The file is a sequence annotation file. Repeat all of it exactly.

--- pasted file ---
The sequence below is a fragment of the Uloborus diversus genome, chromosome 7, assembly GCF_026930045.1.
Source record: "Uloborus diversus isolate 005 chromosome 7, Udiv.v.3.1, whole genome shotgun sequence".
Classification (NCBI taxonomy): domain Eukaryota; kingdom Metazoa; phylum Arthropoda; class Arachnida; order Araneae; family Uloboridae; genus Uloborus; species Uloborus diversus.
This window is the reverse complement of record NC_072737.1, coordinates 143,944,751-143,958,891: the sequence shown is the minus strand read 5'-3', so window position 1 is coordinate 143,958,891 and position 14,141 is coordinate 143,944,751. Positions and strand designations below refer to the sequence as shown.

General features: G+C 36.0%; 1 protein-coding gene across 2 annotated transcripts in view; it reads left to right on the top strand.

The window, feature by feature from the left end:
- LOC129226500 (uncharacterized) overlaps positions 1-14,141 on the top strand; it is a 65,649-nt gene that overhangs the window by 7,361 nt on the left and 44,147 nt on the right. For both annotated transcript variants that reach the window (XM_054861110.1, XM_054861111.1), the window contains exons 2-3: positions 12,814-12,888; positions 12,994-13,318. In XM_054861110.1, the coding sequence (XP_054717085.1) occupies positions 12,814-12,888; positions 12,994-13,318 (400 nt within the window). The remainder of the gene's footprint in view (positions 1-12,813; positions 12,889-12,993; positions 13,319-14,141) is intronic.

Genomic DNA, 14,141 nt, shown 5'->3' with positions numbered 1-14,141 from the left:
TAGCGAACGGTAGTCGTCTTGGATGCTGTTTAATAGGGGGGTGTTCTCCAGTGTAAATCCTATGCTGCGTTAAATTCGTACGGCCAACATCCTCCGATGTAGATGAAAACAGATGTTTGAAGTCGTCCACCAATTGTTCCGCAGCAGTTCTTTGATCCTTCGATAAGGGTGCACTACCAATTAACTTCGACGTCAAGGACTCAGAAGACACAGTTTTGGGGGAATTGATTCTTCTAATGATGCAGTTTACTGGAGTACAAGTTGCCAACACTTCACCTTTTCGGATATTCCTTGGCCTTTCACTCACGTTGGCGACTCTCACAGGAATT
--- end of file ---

The sequence below is a fragment of the Uloborus diversus genome, chromosome 7, assembly GCF_026930045.1.
Source record: "Uloborus diversus isolate 005 chromosome 7, Udiv.v.3.1, whole genome shotgun sequence".
Classification (NCBI taxonomy): domain Eukaryota; kingdom Metazoa; phylum Arthropoda; class Arachnida; order Araneae; family Uloboridae; genus Uloborus; species Uloborus diversus.
This window is the reverse complement of record NC_072737.1, coordinates 143,944,751-143,958,891: the sequence shown is the minus strand read 5'-3', so window position 1 is coordinate 143,958,891 and position 14,141 is coordinate 143,944,751. Positions and strand designations below refer to the sequence as shown.

General features: G+C 36.0%; 1 protein-coding gene across 2 annotated transcripts in view; it reads left to right on the top strand.

The window, feature by feature from the left end:
- LOC129226500 (uncharacterized) overlaps positions 1-14,141 on the top strand; it is a 65,649-nt gene that overhangs the window by 7,361 nt on the left and 44,147 nt on the right. For both annotated transcript variants that reach the window (XM_054861110.1, XM_054861111.1), the window contains exons 2-3: positions 12,814-12,888; positions 12,994-13,318. In XM_054861110.1, the coding sequence (XP_054717085.1) occupies positions 12,814-12,888; positions 12,994-13,318 (400 nt within the window). The remainder of the gene's footprint in view (positions 1-12,813; positions 12,889-12,993; positions 13,319-14,141) is intronic.

Genomic DNA, 14,141 nt, shown 5'->3' with positions numbered 1-14,141 from the left:
TAGCGAACGGTAGTCGTCTTGGATGCTGTTTAATAGGGGGGTGTTCTCCAGTGTAAATCCTATGCTGCGTTAAATTCGTACGGCCAACATCCTCCGATGTAGATGAAAACAGATGTTTGAAGTCGTCCACCAATTGTTCCGCAGCAGTTCTTTGATCCTTCGATAAGGGTGCACTACCAATTAACTTCGACGTCAAGGACTCAGAAGACACAGTTTTGGGGGAATTGATTCTTCTAATGATGCAGTTTACTGGAGTACAAGTTGCCAACACTTCACCTTTTCGGATATTCCTTGGCCTTTCACTCACGTTGGCGACTCTCACAGGAATT